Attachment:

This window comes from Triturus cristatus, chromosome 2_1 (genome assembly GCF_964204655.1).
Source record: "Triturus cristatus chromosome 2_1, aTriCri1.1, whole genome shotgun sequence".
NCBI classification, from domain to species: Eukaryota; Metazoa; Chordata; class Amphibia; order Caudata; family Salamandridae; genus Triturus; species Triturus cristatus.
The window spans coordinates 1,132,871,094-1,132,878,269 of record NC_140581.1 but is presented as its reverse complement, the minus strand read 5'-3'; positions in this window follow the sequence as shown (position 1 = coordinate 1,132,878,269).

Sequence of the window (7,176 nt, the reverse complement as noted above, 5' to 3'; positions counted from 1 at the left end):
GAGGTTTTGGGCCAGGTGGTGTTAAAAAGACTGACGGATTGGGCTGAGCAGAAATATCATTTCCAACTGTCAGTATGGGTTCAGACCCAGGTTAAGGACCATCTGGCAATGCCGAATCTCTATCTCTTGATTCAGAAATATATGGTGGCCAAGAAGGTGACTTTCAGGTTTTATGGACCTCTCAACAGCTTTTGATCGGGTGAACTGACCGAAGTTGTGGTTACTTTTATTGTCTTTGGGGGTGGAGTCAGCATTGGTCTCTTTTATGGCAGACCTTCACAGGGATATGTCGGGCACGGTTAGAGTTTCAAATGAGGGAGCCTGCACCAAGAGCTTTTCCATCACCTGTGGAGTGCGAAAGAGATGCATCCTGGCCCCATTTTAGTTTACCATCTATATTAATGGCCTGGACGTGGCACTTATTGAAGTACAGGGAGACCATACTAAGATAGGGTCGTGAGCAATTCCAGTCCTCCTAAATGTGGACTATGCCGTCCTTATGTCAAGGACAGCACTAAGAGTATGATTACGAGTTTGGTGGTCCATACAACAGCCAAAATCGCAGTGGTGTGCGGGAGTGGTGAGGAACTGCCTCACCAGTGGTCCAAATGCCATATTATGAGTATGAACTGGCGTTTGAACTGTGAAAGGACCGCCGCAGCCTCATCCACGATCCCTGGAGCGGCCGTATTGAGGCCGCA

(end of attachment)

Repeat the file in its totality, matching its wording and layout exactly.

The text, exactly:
This window comes from Triturus cristatus, chromosome 2_1 (genome assembly GCF_964204655.1).
Source record: "Triturus cristatus chromosome 2_1, aTriCri1.1, whole genome shotgun sequence".
NCBI classification, from domain to species: Eukaryota; Metazoa; Chordata; class Amphibia; order Caudata; family Salamandridae; genus Triturus; species Triturus cristatus.
The window spans coordinates 1,132,871,094-1,132,878,269 of record NC_140581.1 but is presented as its reverse complement, the minus strand read 5'-3'; positions in this window follow the sequence as shown (position 1 = coordinate 1,132,878,269).

Sequence of the window (7,176 nt, the reverse complement as noted above, 5' to 3'; positions counted from 1 at the left end):
GAGGTTTTGGGCCAGGTGGTGTTAAAAAGACTGACGGATTGGGCTGAGCAGAAATATCATTTCCAACTGTCAGTATGGGTTCAGACCCAGGTTAAGGACCATCTGGCAATGCCGAATCTCTATCTCTTGATTCAGAAATATATGGTGGCCAAGAAGGTGACTTTCAGGTTTTATGGACCTCTCAACAGCTTTTGATCGGGTGAACTGACCGAAGTTGTGGTTACTTTTATTGTCTTTGGGGGTGGAGTCAGCATTGGTCTCTTTTATGGCAGACCTTCACAGGGATATGTCGGGCACGGTTAGAGTTTCAAATGAGGGAGCCTGCACCAAGAGCTTTTCCATCACCTGTGGAGTGCGAAAGAGATGCATCCTGGCCCCATTTTAGTTTACCATCTATATTAATGGCCTGGACGTGGCACTTATTGAAGTACAGGGAGACCATACTAAGATAGGGTCGTGAGCAATTCCAGTCCTCCTAAATGTGGACTATGCCGTCCTTATGTCAAGGACAGCACTAAGAGTATGATTACGAGTTTGGTGGTCCATACAACAGCCAAAATCGCAGTGGTGTGCGGGAGTGGTGAGGAACTGCCTCACCAGTGGTCCAAATGCCATATTATGAGTATGAACTGGCGTTTGAACTGTGAAAGGACCGCCGCAGCCTCATCCACGATCCCTGGAGCGGCCGTATTGAGGCCGCA